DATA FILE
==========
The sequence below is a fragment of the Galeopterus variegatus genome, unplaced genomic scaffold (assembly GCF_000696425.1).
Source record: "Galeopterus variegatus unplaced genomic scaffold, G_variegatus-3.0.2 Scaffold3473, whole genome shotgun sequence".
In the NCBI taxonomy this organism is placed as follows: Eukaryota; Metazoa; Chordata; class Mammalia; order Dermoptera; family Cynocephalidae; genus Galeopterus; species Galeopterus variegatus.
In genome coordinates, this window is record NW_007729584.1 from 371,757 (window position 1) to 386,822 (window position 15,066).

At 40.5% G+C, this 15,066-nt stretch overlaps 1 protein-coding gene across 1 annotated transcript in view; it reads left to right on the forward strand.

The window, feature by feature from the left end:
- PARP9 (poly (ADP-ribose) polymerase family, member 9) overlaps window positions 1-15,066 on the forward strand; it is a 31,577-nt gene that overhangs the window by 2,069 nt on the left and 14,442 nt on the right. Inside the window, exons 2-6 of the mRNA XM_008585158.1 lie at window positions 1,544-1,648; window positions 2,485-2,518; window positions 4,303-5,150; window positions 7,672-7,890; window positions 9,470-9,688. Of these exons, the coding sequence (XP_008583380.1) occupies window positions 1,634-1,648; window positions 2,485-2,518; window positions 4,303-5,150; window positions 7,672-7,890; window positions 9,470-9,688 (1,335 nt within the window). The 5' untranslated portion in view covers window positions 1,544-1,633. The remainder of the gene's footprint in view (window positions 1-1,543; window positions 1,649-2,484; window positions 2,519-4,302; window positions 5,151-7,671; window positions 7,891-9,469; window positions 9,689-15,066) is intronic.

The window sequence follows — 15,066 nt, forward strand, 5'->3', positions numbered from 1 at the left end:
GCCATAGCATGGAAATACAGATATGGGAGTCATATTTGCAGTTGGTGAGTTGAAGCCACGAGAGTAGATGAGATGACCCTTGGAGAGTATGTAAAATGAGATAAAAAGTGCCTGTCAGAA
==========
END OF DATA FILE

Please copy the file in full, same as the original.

The sequence below is a fragment of the Galeopterus variegatus genome, unplaced genomic scaffold (assembly GCF_000696425.1).
Source record: "Galeopterus variegatus unplaced genomic scaffold, G_variegatus-3.0.2 Scaffold3473, whole genome shotgun sequence".
In the NCBI taxonomy this organism is placed as follows: Eukaryota; Metazoa; Chordata; class Mammalia; order Dermoptera; family Cynocephalidae; genus Galeopterus; species Galeopterus variegatus.
In genome coordinates, this window is record NW_007729584.1 from 371,757 (window position 1) to 386,822 (window position 15,066).

At 40.5% G+C, this 15,066-nt stretch overlaps 1 protein-coding gene across 1 annotated transcript in view; it reads left to right on the forward strand.

The window, feature by feature from the left end:
- PARP9 (poly (ADP-ribose) polymerase family, member 9) overlaps window positions 1-15,066 on the forward strand; it is a 31,577-nt gene that overhangs the window by 2,069 nt on the left and 14,442 nt on the right. Inside the window, exons 2-6 of the mRNA XM_008585158.1 lie at window positions 1,544-1,648; window positions 2,485-2,518; window positions 4,303-5,150; window positions 7,672-7,890; window positions 9,470-9,688. Of these exons, the coding sequence (XP_008583380.1) occupies window positions 1,634-1,648; window positions 2,485-2,518; window positions 4,303-5,150; window positions 7,672-7,890; window positions 9,470-9,688 (1,335 nt within the window). The 5' untranslated portion in view covers window positions 1,544-1,633. The remainder of the gene's footprint in view (window positions 1-1,543; window positions 1,649-2,484; window positions 2,519-4,302; window positions 5,151-7,671; window positions 7,891-9,469; window positions 9,689-15,066) is intronic.

The window sequence follows — 15,066 nt, forward strand, 5'->3', positions numbered from 1 at the left end:
GCCATAGCATGGAAATACAGATATGGGAGTCATATTTGCAGTTGGTGAGTTGAAGCCACGAGAGTAGATGAGATGACCCTTGGAGAGTATGTAAAATGAGATAAAAAGTGCCTGTCAGAA